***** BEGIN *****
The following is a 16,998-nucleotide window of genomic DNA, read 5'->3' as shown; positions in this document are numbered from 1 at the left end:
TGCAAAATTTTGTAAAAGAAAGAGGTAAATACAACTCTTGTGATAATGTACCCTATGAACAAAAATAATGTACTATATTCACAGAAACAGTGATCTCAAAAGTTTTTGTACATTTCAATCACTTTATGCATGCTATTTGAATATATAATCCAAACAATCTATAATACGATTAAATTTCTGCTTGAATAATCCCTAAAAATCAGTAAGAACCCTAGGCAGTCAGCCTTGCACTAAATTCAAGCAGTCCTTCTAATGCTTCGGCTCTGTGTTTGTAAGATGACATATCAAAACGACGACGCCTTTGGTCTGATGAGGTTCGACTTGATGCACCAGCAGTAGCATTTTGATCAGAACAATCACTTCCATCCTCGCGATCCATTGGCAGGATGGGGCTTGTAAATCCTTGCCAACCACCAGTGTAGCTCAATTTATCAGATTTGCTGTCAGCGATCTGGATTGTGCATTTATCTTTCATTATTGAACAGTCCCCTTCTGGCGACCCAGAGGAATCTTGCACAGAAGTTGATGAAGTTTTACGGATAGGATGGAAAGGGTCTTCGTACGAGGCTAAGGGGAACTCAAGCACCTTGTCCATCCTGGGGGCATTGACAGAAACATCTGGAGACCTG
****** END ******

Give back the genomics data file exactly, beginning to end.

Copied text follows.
The following is a 16,998-nucleotide window of genomic DNA, read 5'->3' as shown; positions in this document are numbered from 1 at the left end:
TGCAAAATTTTGTAAAAGAAAGAGGTAAATACAACTCTTGTGATAATGTACCCTATGAACAAAAATAATGTACTATATTCACAGAAACAGTGATCTCAAAAGTTTTTGTACATTTCAATCACTTTATGCATGCTATTTGAATATATAATCCAAACAATCTATAATACGATTAAATTTCTGCTTGAATAATCCCTAAAAATCAGTAAGAACCCTAGGCAGTCAGCCTTGCACTAAATTCAAGCAGTCCTTCTAATGCTTCGGCTCTGTGTTTGTAAGATGACATATCAAAACGACGACGCCTTTGGTCTGATGAGGTTCGACTTGATGCACCAGCAGTAGCATTTTGATCAGAACAATCACTTCCATCCTCGCGATCCATTGGCAGGATGGGGCTTGTAAATCCTTGCCAACCACCAGTGTAGCTCAATTTATCAGATTTGCTGTCAGCGATCTGGATTGTGCATTTATCTTTCATTATTGAACAGTCCCCTTCTGGCGACCCAGAGGAATCTTGCACAGAAGTTGATGAAGTTTTACGGATAGGATGGAAAGGGTCTTCGTACGAGGCTAAGGGGAACTCAAGCACCTTGTCCATCCTGGGGGCATTGACAGAAACATCTGGAGACCTG